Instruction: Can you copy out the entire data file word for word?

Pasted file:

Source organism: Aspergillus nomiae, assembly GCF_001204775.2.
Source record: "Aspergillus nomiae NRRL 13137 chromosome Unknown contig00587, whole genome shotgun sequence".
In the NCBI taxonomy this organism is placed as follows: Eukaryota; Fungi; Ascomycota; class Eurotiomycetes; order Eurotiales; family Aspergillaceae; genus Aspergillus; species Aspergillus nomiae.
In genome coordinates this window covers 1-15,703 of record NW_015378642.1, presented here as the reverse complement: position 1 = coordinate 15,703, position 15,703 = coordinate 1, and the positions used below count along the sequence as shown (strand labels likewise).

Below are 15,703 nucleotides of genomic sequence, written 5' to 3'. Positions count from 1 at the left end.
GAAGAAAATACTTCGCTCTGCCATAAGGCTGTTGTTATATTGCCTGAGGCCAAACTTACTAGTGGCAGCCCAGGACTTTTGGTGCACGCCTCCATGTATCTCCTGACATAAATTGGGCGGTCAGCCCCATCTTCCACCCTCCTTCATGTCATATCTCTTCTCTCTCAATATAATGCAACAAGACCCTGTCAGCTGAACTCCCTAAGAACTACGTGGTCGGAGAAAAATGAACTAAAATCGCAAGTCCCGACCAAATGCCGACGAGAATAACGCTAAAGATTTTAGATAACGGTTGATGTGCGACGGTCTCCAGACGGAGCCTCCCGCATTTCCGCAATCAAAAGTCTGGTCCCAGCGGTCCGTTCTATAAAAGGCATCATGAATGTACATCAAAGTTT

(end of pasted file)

Source organism: Aspergillus nomiae, assembly GCF_001204775.2.
Source record: "Aspergillus nomiae NRRL 13137 chromosome Unknown contig00587, whole genome shotgun sequence".
In the NCBI taxonomy this organism is placed as follows: Eukaryota; Fungi; Ascomycota; class Eurotiomycetes; order Eurotiales; family Aspergillaceae; genus Aspergillus; species Aspergillus nomiae.
In genome coordinates this window covers 1-15,703 of record NW_015378642.1, presented here as the reverse complement: position 1 = coordinate 15,703, position 15,703 = coordinate 1, and the positions used below count along the sequence as shown (strand labels likewise).

Below are 15,703 nucleotides of genomic sequence, written 5' to 3'. Positions count from 1 at the left end.
GAAGAAAATACTTCGCTCTGCCATAAGGCTGTTGTTATATTGCCTGAGGCCAAACTTACTAGTGGCAGCCCAGGACTTTTGGTGCACGCCTCCATGTATCTCCTGACATAAATTGGGCGGTCAGCCCCATCTTCCACCCTCCTTCATGTCATATCTCTTCTCTCTCAATATAATGCAACAAGACCCTGTCAGCTGAACTCCCTAAGAACTACGTGGTCGGAGAAAAATGAACTAAAATCGCAAGTCCCGACCAAATGCCGACGAGAATAACGCTAAAGATTTTAGATAACGGTTGATGTGCGACGGTCTCCAGACGGAGCCTCCCGCATTTCCGCAATCAAAAGTCTGGTCCCAGCGGTCCGTTCTATAAAAGGCATCATGAATGTACATCAAAGTTT